Monday, March 16, 2009

Its Global Cooling - NOT Warming Stupid!

Found this on Drudge Report and followed the link to Article entitled "UW-Milwaukee Study Could Realign Climate Change Theory." The sub-heading is even more important for the reader to understand: "Scientists Claim Earth is Undergoing Natural Climate Shift."

Scientists at the University of Wisconsin-Milwaukee think that their study of global climate change is going to upset the whole cliamte change world upside down. (However, will it stop the political movement claiming Global Warming is harming the planet? I doubt it. IT has become almost a religon now). The scientists at the university used a math application called synchronized chaos and then applied that to the weather and climate date for the past century.

The air and ocean systems are synchronizing with one another. This will begin a climate shift.

Dr. Anastasios Tsonis told the reporter, "In climate, when this happens, the climate state changes. You go from a cooling regime to a warming regime or a warming regime to a cooling regime. This way we were able to explain all the fluctuations in the global temperature trend in the past century. The research team has found the warming trend of the past 30 years has stopped and in fact global temperatures have leveled off since 2001." (I added the italics to that last sentence). The most recent climate change is thought to have occured about the year 2000.

Tsonis said he thinks the current trend of steady or even cooling earth tempeartures may last a couple of decades or until the next climate shift occurs.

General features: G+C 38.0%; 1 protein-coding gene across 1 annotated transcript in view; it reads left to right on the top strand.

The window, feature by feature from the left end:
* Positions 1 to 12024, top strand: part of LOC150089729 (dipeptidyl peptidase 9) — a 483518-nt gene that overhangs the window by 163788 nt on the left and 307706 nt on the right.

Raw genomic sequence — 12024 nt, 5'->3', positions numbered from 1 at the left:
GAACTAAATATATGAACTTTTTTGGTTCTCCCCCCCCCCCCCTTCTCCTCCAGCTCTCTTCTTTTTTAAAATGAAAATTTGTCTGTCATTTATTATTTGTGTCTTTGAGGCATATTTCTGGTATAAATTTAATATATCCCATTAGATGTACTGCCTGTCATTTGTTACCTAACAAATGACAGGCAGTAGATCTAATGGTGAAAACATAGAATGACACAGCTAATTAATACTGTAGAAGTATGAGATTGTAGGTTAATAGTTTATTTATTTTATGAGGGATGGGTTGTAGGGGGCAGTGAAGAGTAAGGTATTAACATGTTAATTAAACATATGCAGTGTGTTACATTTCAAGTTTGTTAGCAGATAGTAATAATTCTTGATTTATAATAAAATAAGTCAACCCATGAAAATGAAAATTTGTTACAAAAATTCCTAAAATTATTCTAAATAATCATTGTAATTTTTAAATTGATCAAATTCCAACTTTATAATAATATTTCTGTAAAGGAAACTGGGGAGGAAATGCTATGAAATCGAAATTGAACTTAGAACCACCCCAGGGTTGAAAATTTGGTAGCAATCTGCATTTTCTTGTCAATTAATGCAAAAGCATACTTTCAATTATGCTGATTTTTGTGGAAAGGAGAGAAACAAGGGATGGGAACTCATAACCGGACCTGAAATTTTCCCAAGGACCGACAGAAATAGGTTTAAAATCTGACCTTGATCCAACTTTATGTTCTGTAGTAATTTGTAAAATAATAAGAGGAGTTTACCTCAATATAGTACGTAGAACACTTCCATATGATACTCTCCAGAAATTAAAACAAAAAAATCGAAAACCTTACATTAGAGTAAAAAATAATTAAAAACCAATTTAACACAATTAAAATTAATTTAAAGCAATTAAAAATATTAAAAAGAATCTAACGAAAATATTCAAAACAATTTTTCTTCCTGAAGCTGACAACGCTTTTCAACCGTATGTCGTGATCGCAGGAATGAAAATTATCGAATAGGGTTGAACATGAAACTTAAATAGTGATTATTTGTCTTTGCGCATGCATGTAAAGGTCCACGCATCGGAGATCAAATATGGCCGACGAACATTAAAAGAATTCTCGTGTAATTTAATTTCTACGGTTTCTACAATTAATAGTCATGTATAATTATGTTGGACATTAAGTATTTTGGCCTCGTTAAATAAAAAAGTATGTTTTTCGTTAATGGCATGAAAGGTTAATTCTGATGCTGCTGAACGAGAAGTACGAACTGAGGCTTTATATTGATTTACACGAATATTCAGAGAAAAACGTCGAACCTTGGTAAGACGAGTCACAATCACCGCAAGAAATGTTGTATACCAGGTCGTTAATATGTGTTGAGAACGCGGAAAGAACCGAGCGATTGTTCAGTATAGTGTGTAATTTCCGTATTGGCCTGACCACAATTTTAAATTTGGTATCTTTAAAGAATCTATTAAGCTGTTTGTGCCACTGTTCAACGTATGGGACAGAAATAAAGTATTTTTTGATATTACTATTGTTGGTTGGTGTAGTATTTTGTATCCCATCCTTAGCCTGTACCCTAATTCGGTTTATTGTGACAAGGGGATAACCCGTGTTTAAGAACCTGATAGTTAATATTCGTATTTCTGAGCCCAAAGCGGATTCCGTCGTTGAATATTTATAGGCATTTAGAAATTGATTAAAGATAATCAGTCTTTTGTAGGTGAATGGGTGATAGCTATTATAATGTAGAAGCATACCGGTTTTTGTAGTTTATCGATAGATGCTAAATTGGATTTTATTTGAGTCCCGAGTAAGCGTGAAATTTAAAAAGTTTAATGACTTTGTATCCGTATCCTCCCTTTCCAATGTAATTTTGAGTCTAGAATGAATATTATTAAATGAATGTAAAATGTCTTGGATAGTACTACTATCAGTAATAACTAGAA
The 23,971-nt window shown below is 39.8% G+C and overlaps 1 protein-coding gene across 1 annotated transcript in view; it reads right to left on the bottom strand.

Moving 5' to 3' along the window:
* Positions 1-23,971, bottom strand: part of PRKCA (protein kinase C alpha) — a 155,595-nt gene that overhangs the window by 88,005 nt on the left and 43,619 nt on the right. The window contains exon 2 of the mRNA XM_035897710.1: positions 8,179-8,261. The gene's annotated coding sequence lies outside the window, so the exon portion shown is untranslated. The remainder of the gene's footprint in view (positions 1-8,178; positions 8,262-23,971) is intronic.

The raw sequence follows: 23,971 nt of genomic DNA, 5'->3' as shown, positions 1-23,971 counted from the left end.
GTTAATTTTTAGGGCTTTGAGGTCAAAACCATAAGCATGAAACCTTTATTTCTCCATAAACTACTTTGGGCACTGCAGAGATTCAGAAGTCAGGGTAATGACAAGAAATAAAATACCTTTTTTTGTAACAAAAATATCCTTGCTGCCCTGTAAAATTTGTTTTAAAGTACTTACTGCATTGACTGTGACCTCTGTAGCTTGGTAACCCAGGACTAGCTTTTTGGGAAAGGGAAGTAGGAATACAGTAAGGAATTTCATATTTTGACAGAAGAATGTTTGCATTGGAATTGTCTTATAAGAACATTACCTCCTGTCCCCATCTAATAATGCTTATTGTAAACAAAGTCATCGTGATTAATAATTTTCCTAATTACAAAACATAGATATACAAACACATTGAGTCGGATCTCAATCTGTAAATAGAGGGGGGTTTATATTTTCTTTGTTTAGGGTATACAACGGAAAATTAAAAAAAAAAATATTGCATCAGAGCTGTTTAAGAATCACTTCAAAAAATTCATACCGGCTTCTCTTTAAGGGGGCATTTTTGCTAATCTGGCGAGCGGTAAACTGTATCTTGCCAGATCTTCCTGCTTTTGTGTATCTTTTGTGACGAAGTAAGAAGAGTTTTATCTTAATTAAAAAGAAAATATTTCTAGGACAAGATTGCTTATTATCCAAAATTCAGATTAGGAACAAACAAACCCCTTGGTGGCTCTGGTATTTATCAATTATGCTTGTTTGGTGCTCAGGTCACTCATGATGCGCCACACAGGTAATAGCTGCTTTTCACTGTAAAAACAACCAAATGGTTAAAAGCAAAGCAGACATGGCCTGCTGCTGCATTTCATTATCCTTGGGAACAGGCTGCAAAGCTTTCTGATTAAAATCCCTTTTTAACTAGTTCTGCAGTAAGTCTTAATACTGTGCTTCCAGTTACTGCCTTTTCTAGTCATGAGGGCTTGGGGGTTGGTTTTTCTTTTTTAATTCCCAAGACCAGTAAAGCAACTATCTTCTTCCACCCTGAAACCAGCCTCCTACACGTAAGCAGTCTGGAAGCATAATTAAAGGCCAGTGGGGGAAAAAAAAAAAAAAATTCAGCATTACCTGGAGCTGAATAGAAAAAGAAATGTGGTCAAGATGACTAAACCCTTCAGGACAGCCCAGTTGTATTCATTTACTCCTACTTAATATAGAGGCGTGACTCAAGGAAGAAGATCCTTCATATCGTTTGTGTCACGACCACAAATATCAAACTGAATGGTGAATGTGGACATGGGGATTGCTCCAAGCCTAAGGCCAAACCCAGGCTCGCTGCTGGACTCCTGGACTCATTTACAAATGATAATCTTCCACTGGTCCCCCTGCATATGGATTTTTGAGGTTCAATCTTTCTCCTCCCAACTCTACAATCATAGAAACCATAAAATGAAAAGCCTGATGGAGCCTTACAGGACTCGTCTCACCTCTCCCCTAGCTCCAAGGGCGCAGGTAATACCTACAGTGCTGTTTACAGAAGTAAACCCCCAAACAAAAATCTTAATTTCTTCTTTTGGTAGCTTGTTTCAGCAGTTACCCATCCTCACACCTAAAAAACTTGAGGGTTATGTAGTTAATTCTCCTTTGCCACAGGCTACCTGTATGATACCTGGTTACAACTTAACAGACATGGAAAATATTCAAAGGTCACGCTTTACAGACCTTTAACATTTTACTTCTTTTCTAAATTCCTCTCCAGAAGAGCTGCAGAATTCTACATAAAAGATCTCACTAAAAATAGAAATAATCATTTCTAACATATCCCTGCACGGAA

Ref. Drudge Report>>Milwaukee Weather ( ).

1 comment:

Bhuvan Chand said...

Combating climate change may not be a question of who will carry the burden but could instead be a rush for the benefits, according to new economic modeling presented at “Climate Change: Global Risks, Challenges & Decisions” hosted by the University of Copenhagen.

Contrary to current cost models for lowering greenhouse gases emissions and fighting climate change, a group of researchers from the University of Cambridge conclude that even very stringent reductions of can create a macroeconomic benefit, if governments go about it the right way.

“Where many current calculations get it wrong is in the assumption that more stringent measures will necessarily raise the overall cost, especially when there is substantial unemployment and underuse of capacity as there is today”, explains Terry Barker, Director of Cambridge Centre for Climate Change Mitigation Research (4CMR), Department of Land Economy, University of Cambridge and a member of the Scientific Steering Committee of the Congress.